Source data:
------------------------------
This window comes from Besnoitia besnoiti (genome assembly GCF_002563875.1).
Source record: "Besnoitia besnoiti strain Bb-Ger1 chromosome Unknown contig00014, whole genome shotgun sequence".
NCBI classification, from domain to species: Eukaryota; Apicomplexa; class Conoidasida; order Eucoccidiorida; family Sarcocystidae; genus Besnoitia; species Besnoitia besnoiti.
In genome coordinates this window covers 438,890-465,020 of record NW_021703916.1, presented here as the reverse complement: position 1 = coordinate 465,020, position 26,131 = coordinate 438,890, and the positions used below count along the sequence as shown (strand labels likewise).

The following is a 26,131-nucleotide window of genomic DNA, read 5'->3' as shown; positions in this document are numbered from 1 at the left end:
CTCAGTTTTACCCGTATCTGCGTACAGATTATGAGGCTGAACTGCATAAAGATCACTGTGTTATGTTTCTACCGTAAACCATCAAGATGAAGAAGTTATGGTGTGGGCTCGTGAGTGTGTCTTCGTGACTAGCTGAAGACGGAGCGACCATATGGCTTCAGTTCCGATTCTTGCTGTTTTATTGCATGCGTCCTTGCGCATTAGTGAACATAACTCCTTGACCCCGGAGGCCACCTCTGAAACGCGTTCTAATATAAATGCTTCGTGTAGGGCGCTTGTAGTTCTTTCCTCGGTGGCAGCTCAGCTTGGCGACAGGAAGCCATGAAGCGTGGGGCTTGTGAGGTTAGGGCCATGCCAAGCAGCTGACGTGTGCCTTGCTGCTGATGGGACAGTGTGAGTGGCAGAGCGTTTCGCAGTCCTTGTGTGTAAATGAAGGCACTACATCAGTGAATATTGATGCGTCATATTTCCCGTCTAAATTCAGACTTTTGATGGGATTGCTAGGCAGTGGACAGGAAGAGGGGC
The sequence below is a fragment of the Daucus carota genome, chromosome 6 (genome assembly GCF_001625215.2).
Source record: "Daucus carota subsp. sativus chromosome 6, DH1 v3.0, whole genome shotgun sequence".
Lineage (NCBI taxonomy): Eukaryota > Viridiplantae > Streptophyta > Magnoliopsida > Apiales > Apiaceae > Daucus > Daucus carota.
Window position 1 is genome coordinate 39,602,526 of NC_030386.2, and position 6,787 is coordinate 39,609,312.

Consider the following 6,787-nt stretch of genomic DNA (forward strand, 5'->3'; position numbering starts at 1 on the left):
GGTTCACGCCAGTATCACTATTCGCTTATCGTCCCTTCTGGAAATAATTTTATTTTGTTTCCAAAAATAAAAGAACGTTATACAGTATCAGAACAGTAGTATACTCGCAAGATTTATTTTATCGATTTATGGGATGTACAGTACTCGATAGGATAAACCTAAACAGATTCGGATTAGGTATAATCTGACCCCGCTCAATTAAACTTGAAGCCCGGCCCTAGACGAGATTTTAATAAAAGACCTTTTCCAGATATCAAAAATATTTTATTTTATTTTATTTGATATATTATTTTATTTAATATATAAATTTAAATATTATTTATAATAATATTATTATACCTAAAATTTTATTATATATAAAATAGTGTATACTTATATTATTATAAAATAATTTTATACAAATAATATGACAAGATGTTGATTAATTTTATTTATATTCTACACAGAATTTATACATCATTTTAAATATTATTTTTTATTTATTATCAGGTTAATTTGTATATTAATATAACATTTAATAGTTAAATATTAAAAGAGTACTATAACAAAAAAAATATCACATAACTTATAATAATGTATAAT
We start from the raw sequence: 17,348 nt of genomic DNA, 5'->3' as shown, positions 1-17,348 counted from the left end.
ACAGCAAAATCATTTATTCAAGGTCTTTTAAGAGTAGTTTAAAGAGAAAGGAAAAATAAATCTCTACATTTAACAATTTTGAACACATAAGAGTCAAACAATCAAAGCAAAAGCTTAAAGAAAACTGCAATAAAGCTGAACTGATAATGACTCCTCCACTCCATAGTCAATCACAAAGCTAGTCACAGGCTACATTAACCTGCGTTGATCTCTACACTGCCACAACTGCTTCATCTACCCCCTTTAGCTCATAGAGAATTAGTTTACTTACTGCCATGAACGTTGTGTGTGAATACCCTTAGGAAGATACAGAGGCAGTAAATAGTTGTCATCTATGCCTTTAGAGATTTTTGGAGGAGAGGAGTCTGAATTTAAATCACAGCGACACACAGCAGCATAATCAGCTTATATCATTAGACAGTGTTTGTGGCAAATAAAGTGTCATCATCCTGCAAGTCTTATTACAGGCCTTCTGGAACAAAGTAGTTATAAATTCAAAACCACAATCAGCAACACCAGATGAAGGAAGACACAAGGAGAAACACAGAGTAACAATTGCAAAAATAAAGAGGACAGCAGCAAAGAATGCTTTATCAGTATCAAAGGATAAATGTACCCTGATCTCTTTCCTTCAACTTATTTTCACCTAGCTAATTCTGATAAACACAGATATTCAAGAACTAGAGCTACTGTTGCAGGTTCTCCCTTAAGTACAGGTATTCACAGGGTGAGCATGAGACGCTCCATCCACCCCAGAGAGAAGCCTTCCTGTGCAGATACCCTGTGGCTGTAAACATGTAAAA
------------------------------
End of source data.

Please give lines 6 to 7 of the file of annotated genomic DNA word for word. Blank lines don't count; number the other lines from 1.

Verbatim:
CTCAGTTTTACCCGTATCTGCGTACAGATTATGAGGCTGAACTGCATAAAGATCACTGTGTTATGTTTCTACCGTAAACCATCAAGATGAAGAAGTTATGGTGTGGGCTCGTGAGTGTGTCTTCGTGACTAGCTGAAGACGGAGCGACCATATGGCTTCAGTTCCGATTCTTGCTGTTTTATTGCATGCGTCCTTGCGCATTAGTGAACATAACTCCTTGACCCCGGAGGCCACCTCTGAAACGCGTTCTAATATAAATGCTTCGTGTAGGGCGCTTGTAGTTCTTTCCTCGGTGGCAGCTCAGCTTGGCGACAGGAAGCCATGAAGCGTGGGGCTTGTGAGGTTAGGGCCATGCCAAGCAGCTGACGTGTGCCTTGCTGCTGATGGGACAGTGTGAGTGGCAGAGCGTTTCGCAGTCCTTGTGTGTAAATGAAGGCACTACATCAGTGAATATTGATGCGTCATATTTCCCGTCTAAATTCAGACTTTTGATGGGATTGCTAGGCAGTGGACAGGAAGAGGGGC
The sequence below is a fragment of the Daucus carota genome, chromosome 6 (genome assembly GCF_001625215.2).